This is something I have asked myself multiple times through out the past few months. I am sure I am not alone in this process. After all, who among us does not have a few shelves lines with a multitude of books regarding witchcraft, paganism, druidry, spell, stones, herbs… So with all that information out there, why bothering writing your own book? Why not just flip back through the pages and use the ones others have written? Isn’t that easier and less time consuming?
Well yes it is. And for that fact there is nothing wrong at all with just using what is already out there. I’ve done it. A lot of us do it. And for many traditions there is most certainly right way and a wrong way to do things. So I can’t argue that it is likely easier and not necessarily any more or less sufficient to the craft than any other methodology applied.
So why bother writing your own grimoire?
Well I can’t speak for others. But I can tell you why I have begun work on mine.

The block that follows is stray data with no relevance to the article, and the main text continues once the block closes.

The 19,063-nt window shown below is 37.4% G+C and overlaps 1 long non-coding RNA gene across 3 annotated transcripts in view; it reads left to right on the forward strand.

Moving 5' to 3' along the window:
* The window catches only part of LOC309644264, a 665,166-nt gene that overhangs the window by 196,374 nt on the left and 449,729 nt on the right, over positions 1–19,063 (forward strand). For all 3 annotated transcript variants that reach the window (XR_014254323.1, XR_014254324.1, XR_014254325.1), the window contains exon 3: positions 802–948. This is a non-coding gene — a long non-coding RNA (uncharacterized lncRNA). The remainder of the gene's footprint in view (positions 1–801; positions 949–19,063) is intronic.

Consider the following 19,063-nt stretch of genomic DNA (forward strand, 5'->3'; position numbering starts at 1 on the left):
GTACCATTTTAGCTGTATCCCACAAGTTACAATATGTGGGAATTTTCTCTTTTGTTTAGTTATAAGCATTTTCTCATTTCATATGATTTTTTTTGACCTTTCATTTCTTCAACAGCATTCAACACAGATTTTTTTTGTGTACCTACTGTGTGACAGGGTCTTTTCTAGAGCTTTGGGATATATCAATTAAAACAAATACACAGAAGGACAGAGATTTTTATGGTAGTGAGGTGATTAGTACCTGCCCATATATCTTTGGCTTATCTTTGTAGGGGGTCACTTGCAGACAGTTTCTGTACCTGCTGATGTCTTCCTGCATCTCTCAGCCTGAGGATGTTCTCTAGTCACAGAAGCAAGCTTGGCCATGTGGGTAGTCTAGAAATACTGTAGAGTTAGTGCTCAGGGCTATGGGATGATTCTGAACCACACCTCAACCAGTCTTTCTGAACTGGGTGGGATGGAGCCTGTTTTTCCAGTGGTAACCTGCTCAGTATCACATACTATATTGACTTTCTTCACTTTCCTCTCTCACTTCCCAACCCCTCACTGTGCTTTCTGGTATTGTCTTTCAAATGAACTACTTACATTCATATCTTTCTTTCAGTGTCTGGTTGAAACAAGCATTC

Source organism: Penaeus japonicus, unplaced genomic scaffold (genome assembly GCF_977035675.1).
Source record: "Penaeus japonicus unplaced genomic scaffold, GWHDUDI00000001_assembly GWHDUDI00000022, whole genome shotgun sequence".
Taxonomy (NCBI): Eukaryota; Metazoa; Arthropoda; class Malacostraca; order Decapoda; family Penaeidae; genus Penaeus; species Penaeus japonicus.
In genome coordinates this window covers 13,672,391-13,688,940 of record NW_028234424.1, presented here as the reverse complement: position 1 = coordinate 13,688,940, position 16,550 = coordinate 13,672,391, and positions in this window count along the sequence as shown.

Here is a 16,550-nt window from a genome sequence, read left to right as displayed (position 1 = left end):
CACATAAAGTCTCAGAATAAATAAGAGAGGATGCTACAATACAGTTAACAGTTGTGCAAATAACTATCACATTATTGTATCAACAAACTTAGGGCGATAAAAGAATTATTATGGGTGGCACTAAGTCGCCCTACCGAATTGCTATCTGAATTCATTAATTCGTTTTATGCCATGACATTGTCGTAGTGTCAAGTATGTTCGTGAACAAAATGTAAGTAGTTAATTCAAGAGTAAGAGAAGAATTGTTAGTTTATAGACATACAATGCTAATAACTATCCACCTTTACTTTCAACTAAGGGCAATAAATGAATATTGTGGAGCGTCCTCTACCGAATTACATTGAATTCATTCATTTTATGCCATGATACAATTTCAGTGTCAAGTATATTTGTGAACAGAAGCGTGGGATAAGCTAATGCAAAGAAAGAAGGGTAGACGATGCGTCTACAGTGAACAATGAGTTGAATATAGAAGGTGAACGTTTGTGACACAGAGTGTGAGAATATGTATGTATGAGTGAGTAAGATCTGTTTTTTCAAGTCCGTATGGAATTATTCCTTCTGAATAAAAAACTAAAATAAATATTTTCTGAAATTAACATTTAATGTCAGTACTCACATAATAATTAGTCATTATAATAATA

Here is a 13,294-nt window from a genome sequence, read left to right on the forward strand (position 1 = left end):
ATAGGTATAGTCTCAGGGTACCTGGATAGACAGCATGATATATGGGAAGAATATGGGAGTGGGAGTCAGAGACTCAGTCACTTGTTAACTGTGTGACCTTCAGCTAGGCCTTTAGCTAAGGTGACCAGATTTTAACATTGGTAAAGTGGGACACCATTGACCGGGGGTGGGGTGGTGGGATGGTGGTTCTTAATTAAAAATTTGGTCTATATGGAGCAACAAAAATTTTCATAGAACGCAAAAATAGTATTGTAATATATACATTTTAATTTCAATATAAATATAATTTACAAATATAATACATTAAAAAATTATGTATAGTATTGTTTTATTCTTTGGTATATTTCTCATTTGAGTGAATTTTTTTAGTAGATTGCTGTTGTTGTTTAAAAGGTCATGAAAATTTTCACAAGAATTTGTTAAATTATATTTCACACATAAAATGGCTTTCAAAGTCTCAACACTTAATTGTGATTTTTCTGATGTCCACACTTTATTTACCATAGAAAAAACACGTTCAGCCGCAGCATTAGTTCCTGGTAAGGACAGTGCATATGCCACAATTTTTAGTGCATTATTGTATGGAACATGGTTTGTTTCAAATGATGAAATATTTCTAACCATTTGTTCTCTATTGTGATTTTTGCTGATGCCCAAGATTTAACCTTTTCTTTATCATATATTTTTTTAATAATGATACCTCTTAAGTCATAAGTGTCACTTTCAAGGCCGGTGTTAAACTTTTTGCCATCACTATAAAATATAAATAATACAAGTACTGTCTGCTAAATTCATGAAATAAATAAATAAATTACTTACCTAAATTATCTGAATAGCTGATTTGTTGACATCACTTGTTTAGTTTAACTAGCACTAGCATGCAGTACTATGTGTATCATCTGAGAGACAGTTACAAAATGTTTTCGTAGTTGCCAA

I have been keeping this journal for a little over two years now. My posts are sporadic, but then again I don’t do witchery every single day so I don’t always have anything significant to post! I have spent most of my time doing everything from studying, to trying to get a group together, to growling in frustration and wanting to throw all this hocus pocus stuff out the window. And something I have come to realize is that I am less of a pagan and more of a witch than I first considered. I still use the term pagan to refer to myself with those who don’t really know, mostly because the term pagan is for many innocuous enough that they need to have it explained to them rather than draw their own misinformed conclusions. But during that time I have toyed with the idea of writing my own grimoire. Not for publication really, gods knows there is enough of those on the market.